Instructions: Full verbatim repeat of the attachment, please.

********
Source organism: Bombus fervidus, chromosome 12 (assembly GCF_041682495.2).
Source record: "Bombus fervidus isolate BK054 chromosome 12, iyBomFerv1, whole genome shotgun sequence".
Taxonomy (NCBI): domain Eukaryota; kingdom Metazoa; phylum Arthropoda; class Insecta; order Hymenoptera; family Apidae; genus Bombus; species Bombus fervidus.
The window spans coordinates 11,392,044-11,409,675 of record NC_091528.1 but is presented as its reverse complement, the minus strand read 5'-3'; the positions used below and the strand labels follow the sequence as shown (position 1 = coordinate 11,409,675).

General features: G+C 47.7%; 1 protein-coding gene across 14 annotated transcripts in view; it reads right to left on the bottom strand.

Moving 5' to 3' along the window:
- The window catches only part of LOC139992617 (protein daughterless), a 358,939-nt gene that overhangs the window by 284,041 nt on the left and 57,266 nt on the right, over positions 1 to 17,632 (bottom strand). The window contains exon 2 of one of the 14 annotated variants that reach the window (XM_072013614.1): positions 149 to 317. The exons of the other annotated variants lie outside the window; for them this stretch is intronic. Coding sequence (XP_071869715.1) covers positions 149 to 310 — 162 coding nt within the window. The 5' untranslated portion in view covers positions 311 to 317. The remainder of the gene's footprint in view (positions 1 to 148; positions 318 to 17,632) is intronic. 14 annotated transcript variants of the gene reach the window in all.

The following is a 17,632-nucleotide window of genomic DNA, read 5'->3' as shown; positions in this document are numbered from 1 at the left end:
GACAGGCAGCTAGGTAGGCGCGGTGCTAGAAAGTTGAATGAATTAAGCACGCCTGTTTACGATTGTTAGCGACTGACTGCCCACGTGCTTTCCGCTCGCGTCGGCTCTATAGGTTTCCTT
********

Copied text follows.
Source organism: Bombus fervidus, chromosome 12 (assembly GCF_041682495.2).
Source record: "Bombus fervidus isolate BK054 chromosome 12, iyBomFerv1, whole genome shotgun sequence".
Taxonomy (NCBI): domain Eukaryota; kingdom Metazoa; phylum Arthropoda; class Insecta; order Hymenoptera; family Apidae; genus Bombus; species Bombus fervidus.
The window spans coordinates 11,392,044-11,409,675 of record NC_091528.1 but is presented as its reverse complement, the minus strand read 5'-3'; the positions used below and the strand labels follow the sequence as shown (position 1 = coordinate 11,409,675).

General features: G+C 47.7%; 1 protein-coding gene across 14 annotated transcripts in view; it reads right to left on the bottom strand.

Moving 5' to 3' along the window:
- The window catches only part of LOC139992617 (protein daughterless), a 358,939-nt gene that overhangs the window by 284,041 nt on the left and 57,266 nt on the right, over positions 1 to 17,632 (bottom strand). The window contains exon 2 of one of the 14 annotated variants that reach the window (XM_072013614.1): positions 149 to 317. The exons of the other annotated variants lie outside the window; for them this stretch is intronic. Coding sequence (XP_071869715.1) covers positions 149 to 310 — 162 coding nt within the window. The 5' untranslated portion in view covers positions 311 to 317. The remainder of the gene's footprint in view (positions 1 to 148; positions 318 to 17,632) is intronic. 14 annotated transcript variants of the gene reach the window in all.

The following is a 17,632-nucleotide window of genomic DNA, read 5'->3' as shown; positions in this document are numbered from 1 at the left end:
GACAGGCAGCTAGGTAGGCGCGGTGCTAGAAAGTTGAATGAATTAAGCACGCCTGTTTACGATTGTTAGCGACTGACTGCCCACGTGCTTTCCGCTCGCGTCGGCTCTATAGGTTTCCTT